In this week's Abundance Insider: Mind-controlled robotic arms, the world’s most heat-resistant material, and the first ever 3D printed pedestrian bridge.
Peter, Marissa, Cody, Kelley, Greg, Sydney and AJ
What it is: Researchers at the University of Minnesota have released a noninvasive EEG brain cap that allows people to control a robotic arm with only their thoughts. Prior successes with brain-computer interfaces (BCI) have either involved surgically implanted electrodes or have dealt with relatively less-complex movements, such as moving a mouse cursor, or a lower limb exoskeleton. Here, eight healthy human subjects wore an EEG cap with 64 electrodes to successfully grasp and move water bottles and credit cards over 80% of the time.
Why it's important: This technology empowers researchers to reach and treat a wider patient base, enabling non-therapeutic uses of BCI and fundamental breakthroughs in our understanding of general brain function. What other innovations will we see as convergences and improvements continue in machine learning, signal processing, sensors, computing power and artificial intelligence? Join the Discussion
Spotted by Greg O'Brien / Written by Jason Goodwin
What it is: At roughly 1/50th the cost of current motion capture technologies, Danish company Rokoko just released a sensor-laden body suit that turns any space, green screen or not, into a motion capture studio. The Smartsuit Pro uses 19 sensors, each including a gyrometer, accelerometer and magnometer, coupled with on-board algorithms to make sense of the data and stream it to your device wirelessly.
Why it's important: Already packaged with integrations into gaming and VR software studios like Unity and Unreal Engine, Rokoko is poised to demonetize motion capture technology and unleash creative talent in entertainment. Look for additional use cases in neurology, physical therapy, sports performance, and real-time connection with your personal avatar in virtual worlds. Join the Discussion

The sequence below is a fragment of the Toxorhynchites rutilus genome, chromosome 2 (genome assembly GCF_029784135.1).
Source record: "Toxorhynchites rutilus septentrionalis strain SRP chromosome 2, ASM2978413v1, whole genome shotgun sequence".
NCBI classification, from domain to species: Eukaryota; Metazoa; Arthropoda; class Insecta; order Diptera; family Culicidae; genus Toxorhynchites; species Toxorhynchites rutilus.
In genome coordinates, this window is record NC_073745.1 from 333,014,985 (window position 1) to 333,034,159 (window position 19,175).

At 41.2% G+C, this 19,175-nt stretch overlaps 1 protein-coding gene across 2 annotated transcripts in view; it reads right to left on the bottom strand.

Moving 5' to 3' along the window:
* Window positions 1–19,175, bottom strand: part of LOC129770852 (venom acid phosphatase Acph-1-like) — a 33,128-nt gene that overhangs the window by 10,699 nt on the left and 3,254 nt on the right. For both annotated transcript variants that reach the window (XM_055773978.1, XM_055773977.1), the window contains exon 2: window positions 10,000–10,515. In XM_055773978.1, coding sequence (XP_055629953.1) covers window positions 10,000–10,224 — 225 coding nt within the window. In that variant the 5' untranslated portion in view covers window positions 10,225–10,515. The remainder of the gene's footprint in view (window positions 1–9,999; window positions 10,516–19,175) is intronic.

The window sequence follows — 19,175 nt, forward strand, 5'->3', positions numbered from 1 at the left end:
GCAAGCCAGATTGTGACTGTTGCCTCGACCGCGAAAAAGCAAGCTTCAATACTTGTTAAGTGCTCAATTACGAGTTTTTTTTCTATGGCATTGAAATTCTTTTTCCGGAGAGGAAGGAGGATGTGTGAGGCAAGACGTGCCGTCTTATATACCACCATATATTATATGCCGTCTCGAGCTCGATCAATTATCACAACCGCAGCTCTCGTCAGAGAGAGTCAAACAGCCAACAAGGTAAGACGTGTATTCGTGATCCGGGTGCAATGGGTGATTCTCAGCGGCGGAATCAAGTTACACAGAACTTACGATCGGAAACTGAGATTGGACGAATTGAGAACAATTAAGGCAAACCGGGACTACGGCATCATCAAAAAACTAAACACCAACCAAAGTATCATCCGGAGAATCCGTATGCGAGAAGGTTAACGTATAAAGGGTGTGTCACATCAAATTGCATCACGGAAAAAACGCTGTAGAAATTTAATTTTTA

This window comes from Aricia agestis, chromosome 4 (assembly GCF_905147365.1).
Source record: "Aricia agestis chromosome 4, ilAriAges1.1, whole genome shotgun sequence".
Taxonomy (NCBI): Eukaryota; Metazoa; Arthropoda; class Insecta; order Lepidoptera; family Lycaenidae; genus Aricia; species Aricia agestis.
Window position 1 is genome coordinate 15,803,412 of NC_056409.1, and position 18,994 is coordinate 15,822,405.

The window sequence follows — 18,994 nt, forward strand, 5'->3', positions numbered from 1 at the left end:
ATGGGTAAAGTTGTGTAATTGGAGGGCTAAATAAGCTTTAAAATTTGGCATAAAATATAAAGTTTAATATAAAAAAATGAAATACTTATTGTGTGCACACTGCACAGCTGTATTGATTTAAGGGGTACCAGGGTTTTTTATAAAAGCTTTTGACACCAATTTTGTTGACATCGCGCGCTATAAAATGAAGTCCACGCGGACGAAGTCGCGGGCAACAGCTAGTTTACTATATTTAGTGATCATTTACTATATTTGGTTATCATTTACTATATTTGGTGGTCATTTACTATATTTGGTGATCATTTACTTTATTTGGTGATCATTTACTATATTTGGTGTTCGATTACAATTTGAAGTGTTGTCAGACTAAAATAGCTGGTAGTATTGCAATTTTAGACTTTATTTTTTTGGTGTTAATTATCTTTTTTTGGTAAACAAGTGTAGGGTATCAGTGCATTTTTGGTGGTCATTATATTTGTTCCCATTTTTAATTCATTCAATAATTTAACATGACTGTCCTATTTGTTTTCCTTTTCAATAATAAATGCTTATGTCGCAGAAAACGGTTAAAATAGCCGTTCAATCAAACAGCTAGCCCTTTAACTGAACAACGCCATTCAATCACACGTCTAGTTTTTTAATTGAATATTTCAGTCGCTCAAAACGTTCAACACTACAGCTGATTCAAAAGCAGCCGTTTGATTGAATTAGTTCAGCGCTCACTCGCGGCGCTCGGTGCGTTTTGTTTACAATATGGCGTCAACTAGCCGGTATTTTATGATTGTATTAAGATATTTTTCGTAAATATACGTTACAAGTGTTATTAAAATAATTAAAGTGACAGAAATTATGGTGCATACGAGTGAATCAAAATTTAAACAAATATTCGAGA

Spotted by Greg O'Brien / Written by Jason Goodwin
What it is: Dutch startup CyBe says it has created the world's first mobile concrete 3D printer. While many examples of 3D printed concrete structures are popping up, all have faced challenges with speed and mobility. With tank-like caterpillar wheels and an extendable undercarriage, CyBe has added mobility in three dimensions, including the vertical Z-axis.
Why it's important: Although we have seen many examples of 3D printed concrete bridges, homes and villas, all involve logistical complexity -- primarily, the need to move the printer as the piece is finished, or transporting finished jobs to the construction site. CyBe's addition here is another step towards dematerializing large-scale construction projects. Expect that this work with concrete will carry over to materials of similar strength, weight and viscosity, enabling a future where architects move from a CAD design to finished product faster, cheaper, better and easier than ever before. Join the Discussion
Spotted by Mari van Alphen / Written by Jason Goodwin
What it is: The World Economic Forum recently reported that 2016 was the year solar panels officially became cheaper than fossil fuels in more than 30 countries -- meaning that it's less expensive to install new solar panels in these areas than to make a comparable investment in coal or natural gas. This past year, utilities added 9.5 gigawatts (GW) of photovoltaic capacity to the U.S. grid, which made solar the top national fuel source for the first time ever. Another fun fact from 2016, courtesy of the Solar Energy Industry Association: the U.S. added about 125 solar panels every minute -- double the pace of 2015.